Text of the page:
And as we talked one of those 'things you don't know you believe' came out of me - the idea that my father and brother are men in a way that I am not, because they work with their hands. My father built roads with black tar and blue metal, my brother fashions steel. I do what at some level seems a weaker person's task - working with my mouth, my quick brain and my soft hands.
See? Once you get it out there, the idea's daft. And my brother and my father would be stunned to hear that at some level I count my work in the Emergency Department as less of a task, less real, less "hard" than what my dad and brother do.
That was a bit of a revelation. To be honest, we just sat around being revelated for a while, at one hundred and seventy dollars an hour.
The weird thing is ED work is physical. I've had my hands in someone's chest. It's a chest tube, and it's exactly what it sounds like. You give the patient an inadequate amount of anaesthetic, and also something so they forget who to sue, and you make a cut in their skin, in between the ribs. You get a pair of what look like pliers, and you grunch your way though the ribcage (parallel to the ribs) until you can fit a hand inside, and you hear the hiss of air, and the wet breathing, and you can feel the inside of the chest, feel the rib and the muscle, the movement of the lung rising and falling under your fingertips.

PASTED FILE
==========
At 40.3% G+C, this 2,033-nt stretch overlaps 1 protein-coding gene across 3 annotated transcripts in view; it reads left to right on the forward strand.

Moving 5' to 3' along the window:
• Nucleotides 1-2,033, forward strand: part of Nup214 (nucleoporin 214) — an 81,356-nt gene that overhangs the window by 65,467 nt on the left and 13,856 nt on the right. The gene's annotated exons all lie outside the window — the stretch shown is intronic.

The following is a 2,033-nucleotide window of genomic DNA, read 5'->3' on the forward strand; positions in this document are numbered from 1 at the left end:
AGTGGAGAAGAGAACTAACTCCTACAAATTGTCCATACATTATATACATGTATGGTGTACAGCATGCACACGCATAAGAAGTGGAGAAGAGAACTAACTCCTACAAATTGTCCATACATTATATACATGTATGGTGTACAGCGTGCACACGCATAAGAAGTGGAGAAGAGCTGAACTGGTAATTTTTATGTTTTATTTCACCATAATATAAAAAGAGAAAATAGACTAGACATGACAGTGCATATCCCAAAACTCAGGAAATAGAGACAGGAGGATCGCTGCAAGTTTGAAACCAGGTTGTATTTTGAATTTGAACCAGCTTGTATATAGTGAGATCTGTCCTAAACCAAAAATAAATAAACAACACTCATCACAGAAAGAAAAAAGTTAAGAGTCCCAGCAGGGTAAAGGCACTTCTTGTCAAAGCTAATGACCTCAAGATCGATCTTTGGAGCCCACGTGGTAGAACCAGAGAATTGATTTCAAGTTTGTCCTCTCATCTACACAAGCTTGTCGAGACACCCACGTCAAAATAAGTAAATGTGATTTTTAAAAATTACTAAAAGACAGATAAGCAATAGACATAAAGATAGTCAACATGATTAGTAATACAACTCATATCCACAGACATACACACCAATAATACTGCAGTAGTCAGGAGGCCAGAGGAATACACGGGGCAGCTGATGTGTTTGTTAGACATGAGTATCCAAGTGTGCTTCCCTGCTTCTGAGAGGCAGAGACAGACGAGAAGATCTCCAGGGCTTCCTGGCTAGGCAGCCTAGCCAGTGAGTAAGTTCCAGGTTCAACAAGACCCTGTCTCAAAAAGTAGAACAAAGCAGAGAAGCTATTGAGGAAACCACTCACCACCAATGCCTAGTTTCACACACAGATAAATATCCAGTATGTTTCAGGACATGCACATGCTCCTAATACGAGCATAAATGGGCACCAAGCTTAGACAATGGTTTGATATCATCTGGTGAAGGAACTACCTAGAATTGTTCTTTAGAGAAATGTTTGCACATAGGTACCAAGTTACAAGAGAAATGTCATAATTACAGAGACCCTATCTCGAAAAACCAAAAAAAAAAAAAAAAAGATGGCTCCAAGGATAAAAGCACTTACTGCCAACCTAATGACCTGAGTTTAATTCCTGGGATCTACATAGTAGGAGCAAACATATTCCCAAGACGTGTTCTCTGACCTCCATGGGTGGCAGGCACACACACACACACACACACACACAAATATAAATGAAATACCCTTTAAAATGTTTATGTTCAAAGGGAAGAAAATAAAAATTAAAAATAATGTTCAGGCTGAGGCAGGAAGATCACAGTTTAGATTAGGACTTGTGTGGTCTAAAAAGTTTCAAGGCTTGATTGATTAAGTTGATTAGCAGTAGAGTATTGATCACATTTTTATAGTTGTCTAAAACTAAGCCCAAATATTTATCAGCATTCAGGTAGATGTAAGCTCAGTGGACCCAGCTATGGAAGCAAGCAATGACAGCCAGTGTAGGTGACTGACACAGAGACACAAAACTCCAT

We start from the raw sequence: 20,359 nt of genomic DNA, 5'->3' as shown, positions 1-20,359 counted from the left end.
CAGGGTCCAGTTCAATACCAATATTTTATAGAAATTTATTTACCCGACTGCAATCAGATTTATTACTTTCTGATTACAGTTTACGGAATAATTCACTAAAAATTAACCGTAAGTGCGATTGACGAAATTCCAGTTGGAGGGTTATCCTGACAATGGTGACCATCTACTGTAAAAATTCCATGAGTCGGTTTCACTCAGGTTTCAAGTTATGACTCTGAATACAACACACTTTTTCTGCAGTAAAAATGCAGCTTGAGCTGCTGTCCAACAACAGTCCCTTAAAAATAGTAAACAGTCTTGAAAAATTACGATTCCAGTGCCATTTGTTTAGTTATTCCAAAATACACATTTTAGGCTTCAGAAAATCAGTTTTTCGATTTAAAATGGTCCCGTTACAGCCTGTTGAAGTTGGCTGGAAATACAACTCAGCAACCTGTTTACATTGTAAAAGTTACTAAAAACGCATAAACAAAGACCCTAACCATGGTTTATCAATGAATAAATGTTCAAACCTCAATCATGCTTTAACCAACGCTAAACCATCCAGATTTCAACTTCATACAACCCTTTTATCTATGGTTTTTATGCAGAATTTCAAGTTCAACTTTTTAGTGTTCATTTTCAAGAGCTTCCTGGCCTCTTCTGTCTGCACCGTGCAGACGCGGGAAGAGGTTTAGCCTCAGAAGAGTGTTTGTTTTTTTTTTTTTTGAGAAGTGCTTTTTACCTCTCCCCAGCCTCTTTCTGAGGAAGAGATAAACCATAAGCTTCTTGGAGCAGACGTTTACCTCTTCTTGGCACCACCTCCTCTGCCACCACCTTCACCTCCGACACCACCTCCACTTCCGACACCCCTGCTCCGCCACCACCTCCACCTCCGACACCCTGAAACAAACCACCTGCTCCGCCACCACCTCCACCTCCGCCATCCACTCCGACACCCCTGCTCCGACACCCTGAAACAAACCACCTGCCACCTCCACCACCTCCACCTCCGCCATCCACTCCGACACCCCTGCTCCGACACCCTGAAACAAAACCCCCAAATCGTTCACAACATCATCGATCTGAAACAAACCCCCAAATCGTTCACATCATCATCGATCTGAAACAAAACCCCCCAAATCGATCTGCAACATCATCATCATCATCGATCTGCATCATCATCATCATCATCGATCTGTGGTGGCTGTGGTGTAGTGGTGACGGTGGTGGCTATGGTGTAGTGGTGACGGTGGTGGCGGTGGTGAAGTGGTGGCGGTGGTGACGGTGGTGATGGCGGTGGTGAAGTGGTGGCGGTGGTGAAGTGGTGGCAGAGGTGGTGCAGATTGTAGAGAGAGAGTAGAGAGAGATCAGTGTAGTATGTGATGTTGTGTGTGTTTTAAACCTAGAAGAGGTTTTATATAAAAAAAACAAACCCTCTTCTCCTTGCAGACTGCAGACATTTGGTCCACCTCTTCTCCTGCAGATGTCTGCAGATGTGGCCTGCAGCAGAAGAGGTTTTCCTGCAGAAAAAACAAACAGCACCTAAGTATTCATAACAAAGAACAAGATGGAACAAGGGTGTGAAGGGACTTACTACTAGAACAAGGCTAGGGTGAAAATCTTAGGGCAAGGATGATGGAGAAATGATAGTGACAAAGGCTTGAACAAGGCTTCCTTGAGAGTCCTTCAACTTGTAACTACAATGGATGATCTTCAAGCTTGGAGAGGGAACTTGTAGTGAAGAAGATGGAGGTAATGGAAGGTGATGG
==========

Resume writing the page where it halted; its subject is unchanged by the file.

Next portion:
If you're lucky, I have read, (or if you're very unlucky, and you've put the tube in the wrong place) you can feel the beating heart.
In my emergency medicine handbook (how big are these people's hands, anyway?) it lists the indications for insertion of a chest tube: blood, or air, or pus, or anything else in the space between the lung and the inside of the chest. It also lists the contra-indications - among them are bleeding disorders (i.e.: people whose blood won't clot, for obvious reasons), and "the unco-operative patient".
No shit, Sherlock.
Presumably that warning is there because there are people (doctors) who thought that there were other people out there (also doctors), who needed to be told that. Don't try and stick a bit of polypipe into the chest of someone who is fighting you off, it won't go well.
Anyway, enough meandering. My niece is away at my father's house, and it's Sarah and me in a blissful night alone. Thanks for listening,
PS - Chiton refers to the tunic. Not the mollusc.